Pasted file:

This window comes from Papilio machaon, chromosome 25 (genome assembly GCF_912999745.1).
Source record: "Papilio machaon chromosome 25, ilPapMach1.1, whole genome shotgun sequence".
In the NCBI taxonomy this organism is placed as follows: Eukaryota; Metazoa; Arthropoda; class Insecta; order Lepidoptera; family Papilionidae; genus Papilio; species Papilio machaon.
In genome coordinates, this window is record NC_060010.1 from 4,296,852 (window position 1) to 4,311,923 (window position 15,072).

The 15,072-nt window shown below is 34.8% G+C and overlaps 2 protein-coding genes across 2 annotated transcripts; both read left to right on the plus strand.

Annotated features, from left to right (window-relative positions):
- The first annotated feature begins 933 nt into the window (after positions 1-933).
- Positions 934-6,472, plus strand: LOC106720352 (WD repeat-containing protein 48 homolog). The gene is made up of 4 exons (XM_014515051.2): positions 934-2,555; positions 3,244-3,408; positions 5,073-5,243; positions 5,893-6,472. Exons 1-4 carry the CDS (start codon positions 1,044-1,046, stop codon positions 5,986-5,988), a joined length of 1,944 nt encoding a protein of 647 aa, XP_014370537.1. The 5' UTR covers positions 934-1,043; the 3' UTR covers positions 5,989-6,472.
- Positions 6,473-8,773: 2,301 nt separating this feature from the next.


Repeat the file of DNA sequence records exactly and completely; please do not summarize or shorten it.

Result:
This window comes from Papilio machaon, chromosome 25 (genome assembly GCF_912999745.1).
Source record: "Papilio machaon chromosome 25, ilPapMach1.1, whole genome shotgun sequence".
In the NCBI taxonomy this organism is placed as follows: Eukaryota; Metazoa; Arthropoda; class Insecta; order Lepidoptera; family Papilionidae; genus Papilio; species Papilio machaon.
In genome coordinates, this window is record NC_060010.1 from 4,296,852 (window position 1) to 4,311,923 (window position 15,072).

The 15,072-nt window shown below is 34.8% G+C and overlaps 2 protein-coding genes across 2 annotated transcripts; both read left to right on the plus strand.

Annotated features, from left to right (window-relative positions):
- The first annotated feature begins 933 nt into the window (after positions 1-933).
- Positions 934-6,472, plus strand: LOC106720352 (WD repeat-containing protein 48 homolog). The gene is made up of 4 exons (XM_014515051.2): positions 934-2,555; positions 3,244-3,408; positions 5,073-5,243; positions 5,893-6,472. Exons 1-4 carry the CDS (start codon positions 1,044-1,046, stop codon positions 5,986-5,988), a joined length of 1,944 nt encoding a protein of 647 aa, XP_014370537.1. The 5' UTR covers positions 934-1,043; the 3' UTR covers positions 5,989-6,472.
- Positions 6,473-8,773: 2,301 nt separating this feature from the next.